Tag Archives: family

A Year of Gratitude: May, Week 1

I have every “good” intention of writing this on May 1. However, I was traveling that day and did not get this weekly prompt written prior to leaving. Once I arrived in Goshen, Indiana, I have been preoccupied with having a very good time with my family.

The month of May’s focus for our year of gratitude is:

Celebrations: This is month is filled with holidays and celebrations. Mother’s Day, Memorial Day and graduations abound. This month we give thanks for all those opportunities to celebrate milestones, and events and people in our lives.

There are all kinds of celebrations during his merry month of May! Today, case in point is Star Wars Day; “May the fourth be with you!”  A made up holiday that thousands if not millions embrace because they are fans of the movie franchise.

Tomorrow is Cinco De Mayo, or the fifth of May which is the date of a battle where the Mexican army beat the French in 1862, the celebration itself is much bigger deal in the United States then it is in Mexico. The day can be a day to celebrate and honor Hispanic Heritage. Like many celebrations in this country it is often an excuse for a party.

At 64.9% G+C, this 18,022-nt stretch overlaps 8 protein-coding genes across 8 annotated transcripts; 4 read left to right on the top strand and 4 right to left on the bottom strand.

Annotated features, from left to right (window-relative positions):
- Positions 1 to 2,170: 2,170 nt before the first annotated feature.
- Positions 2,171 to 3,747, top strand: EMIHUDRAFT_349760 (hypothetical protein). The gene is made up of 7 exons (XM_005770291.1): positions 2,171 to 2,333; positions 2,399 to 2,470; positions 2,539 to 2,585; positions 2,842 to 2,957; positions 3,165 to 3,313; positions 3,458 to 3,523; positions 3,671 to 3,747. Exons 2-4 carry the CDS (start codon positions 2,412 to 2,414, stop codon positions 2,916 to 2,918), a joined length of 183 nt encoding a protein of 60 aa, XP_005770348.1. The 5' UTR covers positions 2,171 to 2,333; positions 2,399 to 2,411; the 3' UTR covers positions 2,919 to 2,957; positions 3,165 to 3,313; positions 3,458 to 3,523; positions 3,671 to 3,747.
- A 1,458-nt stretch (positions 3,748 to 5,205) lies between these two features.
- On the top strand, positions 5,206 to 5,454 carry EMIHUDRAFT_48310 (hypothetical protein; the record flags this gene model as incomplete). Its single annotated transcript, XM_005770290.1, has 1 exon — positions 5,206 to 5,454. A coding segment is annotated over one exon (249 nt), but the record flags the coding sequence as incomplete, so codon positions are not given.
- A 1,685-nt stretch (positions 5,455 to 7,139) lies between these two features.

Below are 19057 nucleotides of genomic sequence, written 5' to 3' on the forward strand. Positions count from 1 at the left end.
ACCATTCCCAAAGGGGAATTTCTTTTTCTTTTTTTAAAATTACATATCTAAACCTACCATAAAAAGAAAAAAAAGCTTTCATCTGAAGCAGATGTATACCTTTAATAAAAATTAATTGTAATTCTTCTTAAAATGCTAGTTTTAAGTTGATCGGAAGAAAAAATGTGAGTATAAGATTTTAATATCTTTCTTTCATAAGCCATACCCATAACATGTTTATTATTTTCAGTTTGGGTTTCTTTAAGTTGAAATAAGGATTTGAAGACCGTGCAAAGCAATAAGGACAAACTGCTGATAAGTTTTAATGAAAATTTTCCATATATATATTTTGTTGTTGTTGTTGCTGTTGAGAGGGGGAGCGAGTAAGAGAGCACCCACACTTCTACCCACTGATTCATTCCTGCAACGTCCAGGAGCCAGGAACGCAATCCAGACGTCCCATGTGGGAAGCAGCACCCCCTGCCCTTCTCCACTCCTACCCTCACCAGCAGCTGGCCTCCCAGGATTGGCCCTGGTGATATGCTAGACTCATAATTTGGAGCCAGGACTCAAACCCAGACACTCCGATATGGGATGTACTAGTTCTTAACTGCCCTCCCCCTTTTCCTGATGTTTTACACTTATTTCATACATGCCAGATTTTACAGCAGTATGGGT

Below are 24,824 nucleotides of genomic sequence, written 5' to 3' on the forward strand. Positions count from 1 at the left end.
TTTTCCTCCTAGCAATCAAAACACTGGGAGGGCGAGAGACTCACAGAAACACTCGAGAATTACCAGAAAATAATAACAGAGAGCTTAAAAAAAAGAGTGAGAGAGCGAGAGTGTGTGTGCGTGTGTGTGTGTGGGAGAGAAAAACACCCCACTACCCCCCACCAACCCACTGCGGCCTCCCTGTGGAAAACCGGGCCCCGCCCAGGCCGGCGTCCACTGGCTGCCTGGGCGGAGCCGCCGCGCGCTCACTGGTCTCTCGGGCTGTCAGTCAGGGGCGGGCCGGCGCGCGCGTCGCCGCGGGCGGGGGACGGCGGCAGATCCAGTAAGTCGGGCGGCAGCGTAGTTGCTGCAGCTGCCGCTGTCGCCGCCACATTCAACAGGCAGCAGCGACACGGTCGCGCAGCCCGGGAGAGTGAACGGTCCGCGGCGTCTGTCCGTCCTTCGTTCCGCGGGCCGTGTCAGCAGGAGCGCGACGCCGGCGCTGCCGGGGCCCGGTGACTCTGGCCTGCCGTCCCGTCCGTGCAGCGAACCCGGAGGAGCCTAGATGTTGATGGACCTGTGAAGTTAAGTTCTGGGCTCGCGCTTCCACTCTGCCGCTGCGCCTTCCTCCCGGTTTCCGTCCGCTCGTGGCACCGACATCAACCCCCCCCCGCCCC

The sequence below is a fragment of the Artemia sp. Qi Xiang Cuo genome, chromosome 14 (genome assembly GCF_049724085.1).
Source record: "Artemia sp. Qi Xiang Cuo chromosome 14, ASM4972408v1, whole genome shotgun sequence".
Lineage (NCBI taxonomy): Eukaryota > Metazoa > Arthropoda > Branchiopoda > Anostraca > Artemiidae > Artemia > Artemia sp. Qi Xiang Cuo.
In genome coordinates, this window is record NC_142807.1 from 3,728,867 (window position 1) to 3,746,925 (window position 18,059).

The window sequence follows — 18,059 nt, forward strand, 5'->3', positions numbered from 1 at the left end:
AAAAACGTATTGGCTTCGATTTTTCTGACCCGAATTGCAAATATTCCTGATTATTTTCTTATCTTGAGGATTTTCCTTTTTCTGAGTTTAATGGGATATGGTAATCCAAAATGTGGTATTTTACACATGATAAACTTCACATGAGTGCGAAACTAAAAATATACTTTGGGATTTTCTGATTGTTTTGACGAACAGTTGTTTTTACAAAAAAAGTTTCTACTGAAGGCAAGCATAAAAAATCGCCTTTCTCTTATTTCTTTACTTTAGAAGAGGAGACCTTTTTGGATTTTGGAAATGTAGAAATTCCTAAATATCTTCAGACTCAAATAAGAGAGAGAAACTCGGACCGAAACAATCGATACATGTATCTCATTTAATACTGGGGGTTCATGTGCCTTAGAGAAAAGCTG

I don’t believe this is a bad thing. Human need to celebrate and to give thanks. Since the focus this month is on celebrations, milestones and the events and people in our lives. I am deeply grateful this week for time with my family.

My daughter and son-in-law had a wedding out of state. This gave the opportunity for Andrew and I to come and spend time with our grandchildren. We have been to a soccer meet, baseball games, have participated in First Friday in Goshen, and will attend church tomorrow.

I have cooked, baked and been to the Farmer’s Market. Mostly, I have just loved being with my grandsons. Monday we plan to stop by another daughter and son-in-law and enjoy those grandchildren as well.

How will you celebrate this month? Are there graduations, or weddings or anniversaries or birthdays or reunions? Will you gather with family and friends around a meal or grill? This week, find time to spend with at least one person and celebrate your relationship. Write a note to someone you deeply appreciate just to say “Hi” or “I love you.” It’s May! Let’s celebrate!

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Advent 2: Joy in the midst of Uncertainty